Simply looking at a newborn and seeing a penis, and then proceeding to label the infant as a boy is the same as looking at an African American newborn and immediately saying he or she will play basketball for a living.  It sounds like a stretch to compare the two, but it’s truly an outdated notion to assume a newborn is going to be straight or the gender in which they were assigned.  Just as assuming a Chinese American newborn is automatically going to be a doctor or Nobel Prize physicist or an African American newborn is automatically going to be a professional athlete is equally ludicrous.

It is time we update ourselves to present day knowledge and hold off on labeling and confining our children, and letting their true natures and identities shine through.  Then, and only then, shall we encourage their innate selves and natural tendencies to blossom and strengthen.

I can assure you Mike Tyson and Usain Bolt do not want to transition their genders, and even if they were suppressing their gender identities and came out as transgender, I can assure you that they wouldn’t do so to “win in their sport.”  Mike Tyson putting on a dress and being allowed to box other women would truly be a scenario where a man is allowed to put on a dress to beat up on another woman.

There would be nothing genuinely feminine about Mike except his clothing.

When transgender people transition their gender, even if they aren’t “passable” by current societal standards, they are still women.  They may face struggles in regendering their behavior, mannerisms, and other expressions in their daily lives, but it doesn’t diminish or negate who they are inside and the gender in which they identify.

And even if Usain Bolt truly was a woman and identified as such, and finally chose to come out publicly and transition, Usain should be allowed to compete with other women if transition truly was something Usain wanted to do.

Why?  Because even though he would have tremendous height when lined up against all the other women (not to mention having a penis too), he would still be a woman in terms of identity.  And being physically different doesn’t preclude or eliminate his status from being female.  It would just mean he had natural advantages in the physical arena (height, muscle mass, etc) which isn’t something that is regulated in sports…because last I checked, they didn’t divide the NBA by height and make Steve Nash a center against shorter NBA players, and Shaquille O’Neal a point guard against all the other 7 footers.

The key here is not to look at people who were “gendered” by society as one way and then vehemently and rigidly stick to that gendering when regendering someone does and can happen all the time to transgender people.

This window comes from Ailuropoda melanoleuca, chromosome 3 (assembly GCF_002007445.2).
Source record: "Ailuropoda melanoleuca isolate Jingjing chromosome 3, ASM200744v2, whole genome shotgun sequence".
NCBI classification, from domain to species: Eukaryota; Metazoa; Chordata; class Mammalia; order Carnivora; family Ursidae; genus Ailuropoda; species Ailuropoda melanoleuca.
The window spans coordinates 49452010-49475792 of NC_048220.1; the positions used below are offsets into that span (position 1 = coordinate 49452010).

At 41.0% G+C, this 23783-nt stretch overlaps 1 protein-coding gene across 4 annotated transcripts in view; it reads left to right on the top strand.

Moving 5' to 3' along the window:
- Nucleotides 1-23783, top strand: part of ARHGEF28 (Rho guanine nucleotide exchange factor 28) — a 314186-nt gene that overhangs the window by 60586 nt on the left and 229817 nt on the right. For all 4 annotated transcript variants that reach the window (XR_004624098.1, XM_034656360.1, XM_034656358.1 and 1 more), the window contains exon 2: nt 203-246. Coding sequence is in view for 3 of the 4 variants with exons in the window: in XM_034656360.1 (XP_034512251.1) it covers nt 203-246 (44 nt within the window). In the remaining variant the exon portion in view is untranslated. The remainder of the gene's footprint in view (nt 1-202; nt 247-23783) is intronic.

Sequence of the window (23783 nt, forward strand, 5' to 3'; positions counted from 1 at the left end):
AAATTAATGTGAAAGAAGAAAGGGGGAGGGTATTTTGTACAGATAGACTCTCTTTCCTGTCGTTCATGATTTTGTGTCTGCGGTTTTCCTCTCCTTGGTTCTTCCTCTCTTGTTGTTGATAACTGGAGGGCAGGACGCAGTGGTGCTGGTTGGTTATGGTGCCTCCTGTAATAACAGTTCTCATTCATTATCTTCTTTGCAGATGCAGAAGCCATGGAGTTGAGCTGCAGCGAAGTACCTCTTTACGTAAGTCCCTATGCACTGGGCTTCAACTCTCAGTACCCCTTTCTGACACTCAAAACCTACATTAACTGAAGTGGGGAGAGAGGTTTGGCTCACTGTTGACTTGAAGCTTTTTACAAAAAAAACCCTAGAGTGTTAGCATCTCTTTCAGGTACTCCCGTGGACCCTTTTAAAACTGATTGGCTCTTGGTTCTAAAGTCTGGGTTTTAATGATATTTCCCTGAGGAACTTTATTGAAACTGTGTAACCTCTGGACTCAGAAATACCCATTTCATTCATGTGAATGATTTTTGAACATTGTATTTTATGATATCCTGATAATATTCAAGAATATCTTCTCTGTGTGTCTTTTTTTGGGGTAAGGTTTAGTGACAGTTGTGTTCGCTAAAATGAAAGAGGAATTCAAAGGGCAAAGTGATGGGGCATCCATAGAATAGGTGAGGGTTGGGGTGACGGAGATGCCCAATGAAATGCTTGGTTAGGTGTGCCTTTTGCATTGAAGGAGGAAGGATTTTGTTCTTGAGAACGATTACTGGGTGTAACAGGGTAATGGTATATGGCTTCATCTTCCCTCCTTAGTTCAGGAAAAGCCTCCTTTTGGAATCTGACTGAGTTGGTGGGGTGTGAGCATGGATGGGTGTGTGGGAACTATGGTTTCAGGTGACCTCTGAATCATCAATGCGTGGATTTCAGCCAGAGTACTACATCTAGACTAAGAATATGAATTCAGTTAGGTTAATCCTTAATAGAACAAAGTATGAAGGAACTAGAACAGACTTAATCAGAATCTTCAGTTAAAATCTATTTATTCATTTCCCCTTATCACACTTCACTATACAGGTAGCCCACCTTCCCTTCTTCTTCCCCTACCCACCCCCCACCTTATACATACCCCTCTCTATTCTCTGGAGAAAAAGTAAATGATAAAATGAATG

But I highly doubt either Mike Tyson or Usain Bolt would want to do that anyway.

Finally, just to note what would happen if Usain Bolt or any other athlete did transition and start hormones: their muscle mass would decrease drastically.

And even though Usain Bolt might still run a fast time, I can assure you he wouldn’t be able to run a 9.58 if he were on hormones and legitimately identified as transgender.  He would let out his feminine self, the self he suppressed his whole life, and embrace who he was and the hormones would help him align with his true self.

And 9.58 would be a thing of the past.

Sadie, 11-Year-Old Transgender Girl, Writes Essay In Response To Obama’s Inauguration Speech


Picture of Sadie

By now we all have (or should have) read about Sadie, the 11-year-old transgender girl who wrote an essay to President Barack Obama after his inaugural speech a few weeks ago.  She was happy to hear Obama mention gays, but felt transgender people were left out.  Her letter to the president can be seen at the end of this article, but I felt I had to address what happened here as a sign the times are changing.

These are the tidbits we try to remember and cherish, the memories that generate fuel for us to fight harder and reflect on our accomplishments each year as the push for equal rights and recognition moves a bit closer to reflecting the moral arc of the universe.

It is so encouraging to see transgender youth everywhere in the world coming out at an earlier age each year.  It seems the stories are piling up, and awareness is in the atmosphere.  Resources are being distributed and made available, and parents are less ashamed of finding out their child is transgender.

We still have a long way to go in terms of civil rights, but this article gives me hope.    ^_^

Here’s Sadie’s letter:

Sadie's Original Letter

Sadie’s Original Letter

The world would be a better place if everyone had the right to be themselves, including people who have a creative gender identity and expression. Transgender people are not allowed the freedom to do things everyone else does, like go to the doctor, go to school, get a job, and even make friends.

Transgender kids like me are not allowed to go to most schools because the teachers think we are different from everyone else. The schools get afraid of how they will talk with the other kids’ parents, and transgender kids are kept secret or told not to come there anymore. Kids are told not to be friends with transgender kids, which makes us very lonely and sad.

When they grow up, transgender adults have a hard time getting a job because the boss thinks the customers will be scared away. Doctors are afraid of treating transgender patients because they don’t know how to take care of them, and some doctors don’t really want to help them. Transgender patients like me travel to other states to see a good doctor.

It would be a better world if everyone knew that transgender people have the same hopes and dreams as everyone else. We like to make friends and want to go to school. Transgender people want to get good jobs and go to doctors like they are exactly the same. It really isn’t that hard to like transgender people because we are like everyone else.